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Vancouver industrial strata seems immune from interest rate hikes


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With a near-zero vacancy rate and lease costs soaring, advantages of buying workspace trump fears of higher mortgage rates

By Frank O’Brien, Western Investor

Intra Urban langley
Intra Urban Cornerstone: industrial strata space sold out quickly in this Langley project by PC Urban and Nicola Wealth. | Submitted

Strata – where space is sold rather than leased – now dominates both speculative industrial development and transactions in Metro Vancouver and the trend appears immune from rising mortgage rates.

Metro Vancouver now has the lowest industrial rate in North America, at 0.1 per cent as of the second quarter 2022, according to Colliers’ research. Lease rates, now nudging $20 per square foot, are double what they were pre-pandemic and have increased 22 per cent in the last year.

Colliers launched a study this year to judge the potential impact of rising interest rates and inflation on both Vancouver’s office and industrial markets, according to Susan Thompson, Vancouver-based associate director of research at Colliers.

It found that the industrial strata market is capable of riding out the mortgage rate hikes, which have nearly doubled commercial financing rates since the start of this year.

“Industrial strata projects in [Metro] Vancouver continue to see record breaking pricing, even with rising interest rates,” said Thompson. “However, strata developments in the Fraser Valley are facing more uncertainty with rising interest rates and rising construction costs”

Thompson noted that smaller or nascent industrial strata developers, especially those targeting investors rather than owner-occupiers, are more exposed to interest rate hikes.

“Developers with deeper pockets can ride this out,” she said.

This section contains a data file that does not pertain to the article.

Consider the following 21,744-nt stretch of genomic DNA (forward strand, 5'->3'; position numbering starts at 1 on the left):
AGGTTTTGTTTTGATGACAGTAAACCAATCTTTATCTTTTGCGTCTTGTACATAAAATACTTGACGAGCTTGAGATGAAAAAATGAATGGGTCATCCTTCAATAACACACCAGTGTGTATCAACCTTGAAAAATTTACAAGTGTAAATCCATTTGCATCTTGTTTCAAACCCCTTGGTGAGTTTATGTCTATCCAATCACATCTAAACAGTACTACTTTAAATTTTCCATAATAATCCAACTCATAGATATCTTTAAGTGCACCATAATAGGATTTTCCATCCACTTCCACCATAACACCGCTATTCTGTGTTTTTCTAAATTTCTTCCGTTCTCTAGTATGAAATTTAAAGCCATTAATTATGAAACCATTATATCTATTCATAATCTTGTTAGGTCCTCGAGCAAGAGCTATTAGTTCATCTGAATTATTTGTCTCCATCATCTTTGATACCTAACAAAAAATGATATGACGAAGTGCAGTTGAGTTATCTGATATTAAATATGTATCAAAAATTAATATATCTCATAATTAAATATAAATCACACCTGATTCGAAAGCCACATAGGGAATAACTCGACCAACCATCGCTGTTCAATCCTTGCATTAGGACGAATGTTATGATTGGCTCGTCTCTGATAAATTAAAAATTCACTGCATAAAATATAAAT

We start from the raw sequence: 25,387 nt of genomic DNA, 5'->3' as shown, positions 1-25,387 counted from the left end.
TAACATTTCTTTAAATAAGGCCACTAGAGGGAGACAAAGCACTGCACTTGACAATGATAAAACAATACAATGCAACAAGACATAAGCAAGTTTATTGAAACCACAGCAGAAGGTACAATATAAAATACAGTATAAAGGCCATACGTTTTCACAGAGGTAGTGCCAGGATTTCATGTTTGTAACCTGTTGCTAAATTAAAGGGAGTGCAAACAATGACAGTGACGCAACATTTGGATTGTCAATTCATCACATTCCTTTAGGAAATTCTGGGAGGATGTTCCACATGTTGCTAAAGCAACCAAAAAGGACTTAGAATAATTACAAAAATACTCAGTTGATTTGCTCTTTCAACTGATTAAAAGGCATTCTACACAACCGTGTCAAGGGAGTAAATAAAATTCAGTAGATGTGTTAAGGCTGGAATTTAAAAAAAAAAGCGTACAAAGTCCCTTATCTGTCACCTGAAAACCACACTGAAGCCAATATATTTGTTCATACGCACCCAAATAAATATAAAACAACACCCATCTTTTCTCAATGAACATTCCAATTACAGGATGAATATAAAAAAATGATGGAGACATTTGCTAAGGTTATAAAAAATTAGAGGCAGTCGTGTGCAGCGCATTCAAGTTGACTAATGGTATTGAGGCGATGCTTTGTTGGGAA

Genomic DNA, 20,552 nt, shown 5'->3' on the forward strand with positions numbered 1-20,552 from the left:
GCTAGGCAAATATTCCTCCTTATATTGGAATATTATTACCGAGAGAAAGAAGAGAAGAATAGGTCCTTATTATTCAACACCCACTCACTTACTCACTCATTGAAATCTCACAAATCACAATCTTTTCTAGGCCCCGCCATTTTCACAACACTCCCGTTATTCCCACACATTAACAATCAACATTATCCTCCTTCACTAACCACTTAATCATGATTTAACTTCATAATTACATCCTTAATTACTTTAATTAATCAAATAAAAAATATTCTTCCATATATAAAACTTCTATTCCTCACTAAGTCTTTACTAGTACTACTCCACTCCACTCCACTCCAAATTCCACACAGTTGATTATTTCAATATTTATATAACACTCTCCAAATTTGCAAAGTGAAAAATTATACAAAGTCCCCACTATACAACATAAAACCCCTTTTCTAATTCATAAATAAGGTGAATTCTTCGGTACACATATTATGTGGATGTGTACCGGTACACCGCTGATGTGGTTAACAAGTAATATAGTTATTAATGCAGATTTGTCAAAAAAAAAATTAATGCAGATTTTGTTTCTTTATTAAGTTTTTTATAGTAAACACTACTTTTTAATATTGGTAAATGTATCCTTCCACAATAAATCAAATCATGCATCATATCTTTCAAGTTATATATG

“This is a transitional quarter,” remarked Thompson. “Colliers is studying the market to determine whether there will be pause or a decline in market conditions. Stats from Q2 continue to show market pricing on the rise, but some occupiers and developers are cautiously watching {the changing environment] regarding real estate decisions moving forward.”

Thompson said some developers are stalling industrial strata projects, but she declined to be specific.

Meanwhile, seasoned developers are forging ahead with projects.

Three of the five largest industrial developments under construction in the Metro region are strata projects. One of the largest of these is a Conwest Group building on No. 3 Road, Richmond, at 250,000 square feet.

The latest is by PC Urban Properties and Nicola Wealth, which partnered to acquire 2660 Barnet Highway in Coquitlam this month for $24 million. The 3.48-acre site will be used to develop 100,000 square feet of small-bay industrial strata product for owner users and investors.

“With increasing lease rates and perpetually low availability, this project could very well still experience record-breaking [strata] pricing, even amidst rising interest rates,” Colliers noted in its Q2 2022 Metro Vancouver Industrial report.

“The rising interest rates themselves may not necessarily have a strong immediate impact on the industrial sector. Many leasing opportunities are seeing multiple offers being put in by well established companies and are still achieving lease rates of over $20 per square foot,” the report added.

The price of industrial strata space will average $590 this year, according to a CBRE study in the first quarter, up from $390 in 2020, but can easily spike above $800 per square foot for prime projects in good locations.

Other analysts agree that investing in the industrial condos seems solid.

“Metro Vancouver [industrial] strata prices may appreciate less rapidly and eventually level off, but they are unlikely to face downward pressure,” according to Avison Young, Vancouver, which predicts rental-rate growth to be “significant well into the future.”

The Avison Young Q2 2022 report added, “the prevailing tight market conditions will continue to support the development of strata industrial space, which will remain in high demand.”